How to share from OneDrive using temporary links, in Windows, Android or a web browser
In May 2017, Microsoft quietly introduced the ability to share files and folders with others, using temporary links that expire after a certain number of days. This feature was offered by other cloud storage solutions for a long time, and it is great that Microsoft has copied it. If you have an Office 365 Home or an Office 365 Personal subscription, here's how to generate temporary sharing links in OneDrive:
NOTE: This guide covers Windows PCs, Android devices and any computer or gadget with a modern web browser where the OneDrive website works.
How to share OneDrive expiring links from Windows
If you are using Windows 10, Windows 8.1 or Windows 7 and you have installed the OneDrive desktop app, you can share straight from File Explorer (in Windows 10 or Windows 8.1) or Windows Explorer (in Windows 7).
First, open File/Windows Explorer and then go to the OneDrive folder. Find the file(s) or folder(s) you want to share and right-click on it or them. In the contextual menu, select "More OneDrive sharing options."
Your default web browser opens, straight to the OneDrive website. If you are already signed in, you will see a window with sharing options. If you are not, then you will need to sign in to OneDrive, using your Microsoft account before seeing this window. Click the arrow near the text "Anyone with this link can view this item" to see all the sharing options.
Set whether you want to allow editing and then check the box that says "Set expiration date." Enter how many days you want the sharing link to be valid, and you can see the date when it will expire. Once you are happy with your settings, click or tap the Copy button.
This expiring link can be copied to anywhere you wish and can be used by the people receiving it only until the date that you have set.
How to share OneDrive expiring links from Android
If you have the latest OneDrive app for Android, open the app. You must be signed in with your Microsoft account for it to work.
Then, navigate to the file(s) or folder(s) that you want to share. Select what you want to share by pressing and holding on the first item. Selection boxes are shown, and you can use them to select other items that you want to share. When you are done selecting everything, tap the Share button on the top. You can see it highlighted in the screenshot below.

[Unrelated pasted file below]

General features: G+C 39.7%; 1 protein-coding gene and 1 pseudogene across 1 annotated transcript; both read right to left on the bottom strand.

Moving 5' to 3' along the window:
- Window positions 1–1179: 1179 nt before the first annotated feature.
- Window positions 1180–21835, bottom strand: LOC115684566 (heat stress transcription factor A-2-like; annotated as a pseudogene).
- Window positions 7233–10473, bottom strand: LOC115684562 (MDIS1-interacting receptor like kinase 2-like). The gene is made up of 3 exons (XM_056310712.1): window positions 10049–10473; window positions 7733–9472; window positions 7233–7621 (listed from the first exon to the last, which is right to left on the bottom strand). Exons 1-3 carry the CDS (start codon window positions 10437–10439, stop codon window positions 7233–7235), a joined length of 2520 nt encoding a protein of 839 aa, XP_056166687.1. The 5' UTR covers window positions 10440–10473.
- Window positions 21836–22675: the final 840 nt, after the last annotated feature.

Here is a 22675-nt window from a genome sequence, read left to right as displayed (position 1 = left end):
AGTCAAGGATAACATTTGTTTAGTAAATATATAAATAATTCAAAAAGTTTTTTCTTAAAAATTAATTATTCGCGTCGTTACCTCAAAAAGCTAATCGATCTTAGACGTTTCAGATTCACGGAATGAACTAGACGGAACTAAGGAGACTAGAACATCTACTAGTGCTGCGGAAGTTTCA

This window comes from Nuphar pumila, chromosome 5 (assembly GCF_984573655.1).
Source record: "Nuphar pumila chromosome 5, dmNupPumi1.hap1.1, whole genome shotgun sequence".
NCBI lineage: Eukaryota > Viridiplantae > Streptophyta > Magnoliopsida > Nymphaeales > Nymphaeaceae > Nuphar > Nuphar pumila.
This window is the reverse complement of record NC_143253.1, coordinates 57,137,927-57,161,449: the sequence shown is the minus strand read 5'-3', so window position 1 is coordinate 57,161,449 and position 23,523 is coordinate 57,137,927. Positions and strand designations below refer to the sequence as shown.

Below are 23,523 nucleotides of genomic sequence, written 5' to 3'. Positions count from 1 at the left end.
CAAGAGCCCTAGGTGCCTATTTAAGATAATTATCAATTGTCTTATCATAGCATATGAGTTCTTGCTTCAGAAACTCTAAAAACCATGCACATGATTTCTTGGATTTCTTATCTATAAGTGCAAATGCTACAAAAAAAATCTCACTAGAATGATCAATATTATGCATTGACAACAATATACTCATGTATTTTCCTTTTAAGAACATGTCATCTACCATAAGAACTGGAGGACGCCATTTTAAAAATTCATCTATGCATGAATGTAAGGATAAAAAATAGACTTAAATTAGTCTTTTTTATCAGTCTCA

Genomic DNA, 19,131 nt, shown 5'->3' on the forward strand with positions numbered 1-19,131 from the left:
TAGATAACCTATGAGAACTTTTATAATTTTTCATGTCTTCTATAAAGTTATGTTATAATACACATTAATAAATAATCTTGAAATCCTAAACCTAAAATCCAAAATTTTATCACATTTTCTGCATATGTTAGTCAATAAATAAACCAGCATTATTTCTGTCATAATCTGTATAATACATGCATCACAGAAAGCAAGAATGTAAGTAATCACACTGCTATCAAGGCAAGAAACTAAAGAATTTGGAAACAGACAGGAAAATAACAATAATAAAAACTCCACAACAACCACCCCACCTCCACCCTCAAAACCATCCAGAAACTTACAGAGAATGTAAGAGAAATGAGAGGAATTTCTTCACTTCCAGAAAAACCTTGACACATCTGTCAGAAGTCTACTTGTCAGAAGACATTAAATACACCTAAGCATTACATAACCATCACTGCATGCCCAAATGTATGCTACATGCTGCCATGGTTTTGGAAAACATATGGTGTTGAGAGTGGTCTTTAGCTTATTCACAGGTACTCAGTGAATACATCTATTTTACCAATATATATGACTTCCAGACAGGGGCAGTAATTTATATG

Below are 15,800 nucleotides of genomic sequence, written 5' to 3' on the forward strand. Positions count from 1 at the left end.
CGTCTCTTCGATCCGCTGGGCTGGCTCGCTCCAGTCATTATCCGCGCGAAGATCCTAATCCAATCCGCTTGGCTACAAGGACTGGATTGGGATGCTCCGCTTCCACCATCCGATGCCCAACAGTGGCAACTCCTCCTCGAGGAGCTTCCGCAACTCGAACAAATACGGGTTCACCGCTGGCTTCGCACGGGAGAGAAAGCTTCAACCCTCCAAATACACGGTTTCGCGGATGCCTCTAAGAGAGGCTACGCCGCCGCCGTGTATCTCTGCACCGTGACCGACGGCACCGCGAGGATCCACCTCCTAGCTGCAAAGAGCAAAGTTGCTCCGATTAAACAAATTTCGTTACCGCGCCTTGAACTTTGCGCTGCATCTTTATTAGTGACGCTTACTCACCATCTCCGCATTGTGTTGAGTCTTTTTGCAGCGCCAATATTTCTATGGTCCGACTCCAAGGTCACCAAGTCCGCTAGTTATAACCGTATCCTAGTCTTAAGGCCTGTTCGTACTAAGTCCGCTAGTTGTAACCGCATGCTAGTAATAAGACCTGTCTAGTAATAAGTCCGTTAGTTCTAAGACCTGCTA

Sharing options are displayed. Select whether you want to set editing or viewing permissions and then tap "Set Expiration."
You are shown a window where you can select the date when the sharing link expires. Set the date that you want and tap OK.
Now you see a summary of your settings, and you can tap Copy link, to copy it to the clipboard and then paste it into another app, like your e-mail app or a messaging app for Android.
The expiring link can be used by the people receiving it until the date that you have set as its expiration day.
How to share OneDrive expiring links from a web browser
If you prefer to use a web browser or you don't have the OneDrive app at hand, using your Microsoft account, then sign into the OneDrive website in any web browser. Then, navigate to the file(s) or folder(s) that you want to share. Select what you want to share by clicking on its selection icon in the top-right corner. Then, click or tap the Share button on the top.
A window is displayed, with options for how you want to share. Set whether you want to allow editing and then check the box that says "Set expiration date." Enter how many days you want the sharing link to be valid, and you see the exact date when it will expire. Once you are happy with your settings, click or tap the Copy button.
The sharing link with the expiry date that you have set is now copied to the clipboard, and you can paste it anywhere you wish: in an e-mail, message, presentation and so on.
Do you use expiring links on OneDrive?
Now that you know how to share from OneDrive using temporary links that expire after a certain time, let us know whether you use this feature often and how you like Microsoft's implementation. Does it work well for you? Is there anything that Microsoft should improve? Let us know in the comments below.